In a powerful expose, Reuters news reported on a relatively unknown, yet repugnant process called “private re-homing.” Re-homing is an underground network of for adopted children. Often times, there are no attorneys or child welfare officials present. The current family simply signs a notarized statement declaring strangers to be the child’s new legal guardians. More often than not, it will be the first and the last time couples would meet.
In their series, Reuters reported upon a Tennessee woman who claimed her adoptive parents gave her away to new parents at age 14, she and 17 other adoptive kids in found her new home “nightmarish” were sometimes forced to dig their own “graves” in the backyard and scrub the floor with toothbrushes.
My limited research revealed private re-homings often bypass the government, the only vetting of prospective families is done by parents who want to get rid of children. This practice increases the risk children could fall into the hands of dangerous people. For instance, Reuters found more than half of the children described as requiring some sort of special need. About 18 percent were said to have a history that included sexual or physical abuse, with some being re-homed into sexual predators.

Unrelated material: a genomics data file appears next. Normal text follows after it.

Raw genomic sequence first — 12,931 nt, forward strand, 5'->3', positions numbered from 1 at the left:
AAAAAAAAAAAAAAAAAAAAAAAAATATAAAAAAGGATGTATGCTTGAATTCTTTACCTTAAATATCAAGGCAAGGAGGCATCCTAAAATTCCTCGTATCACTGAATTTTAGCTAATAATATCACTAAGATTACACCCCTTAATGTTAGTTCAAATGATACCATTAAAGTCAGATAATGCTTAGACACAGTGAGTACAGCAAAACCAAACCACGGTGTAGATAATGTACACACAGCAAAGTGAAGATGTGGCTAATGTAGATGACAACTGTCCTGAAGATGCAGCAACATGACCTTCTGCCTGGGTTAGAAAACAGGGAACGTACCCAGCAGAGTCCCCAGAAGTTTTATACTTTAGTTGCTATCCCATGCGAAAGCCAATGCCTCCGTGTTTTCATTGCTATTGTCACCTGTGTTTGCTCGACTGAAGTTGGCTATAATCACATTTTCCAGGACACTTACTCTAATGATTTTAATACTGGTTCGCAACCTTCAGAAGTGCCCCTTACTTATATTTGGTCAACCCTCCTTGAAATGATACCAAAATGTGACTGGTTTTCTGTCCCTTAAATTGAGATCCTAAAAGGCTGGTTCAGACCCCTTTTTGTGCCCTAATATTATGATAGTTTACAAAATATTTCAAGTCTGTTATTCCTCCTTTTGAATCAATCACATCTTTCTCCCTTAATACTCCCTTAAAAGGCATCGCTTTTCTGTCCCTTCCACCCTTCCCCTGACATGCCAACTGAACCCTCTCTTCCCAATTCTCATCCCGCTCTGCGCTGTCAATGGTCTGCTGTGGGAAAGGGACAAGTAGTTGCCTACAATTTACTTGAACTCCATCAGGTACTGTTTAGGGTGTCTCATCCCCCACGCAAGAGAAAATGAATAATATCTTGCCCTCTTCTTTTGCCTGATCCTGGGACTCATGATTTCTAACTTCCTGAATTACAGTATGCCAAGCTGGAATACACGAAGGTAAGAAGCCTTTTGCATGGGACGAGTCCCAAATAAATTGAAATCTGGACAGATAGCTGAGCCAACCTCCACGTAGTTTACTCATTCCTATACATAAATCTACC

Contrary to the conservative rosy view of adoption, the dark side of adoption is never mentioned. In true adoption, there are many different players. And, like any other aspect of adoption, child welfare and placement is extremely complex, messy and a legal nightmare, not to mention the emotional and psychological fall-out. But re-homing children is abandonment. Unfortunately, re-homing remains largely unregulated and underreported. Also, it is not limited to international adoption, but permeates all forms of adoptive placement.
It is important to remember that we must “do no harm.” The Buddha’s advice to parents is clear – support your children to become generous, compassionate, virtuous, responsible, skilled and self-sufficient beings. Each moment presents us with an opportunity, and it is up to us, as individuals, to choose how we will think, speak, or act. Each of these actions will determine our happiness, not only in the moment but in the future. This is the basic teaching of karma, or cause and effect.
In these moments, we as a society, regardless of faith, must stand together to fight against such repugnant behavior. Children, regardless of how good or bad they are, cannot be bartered among families. We can and must do better than this. There must be a better way.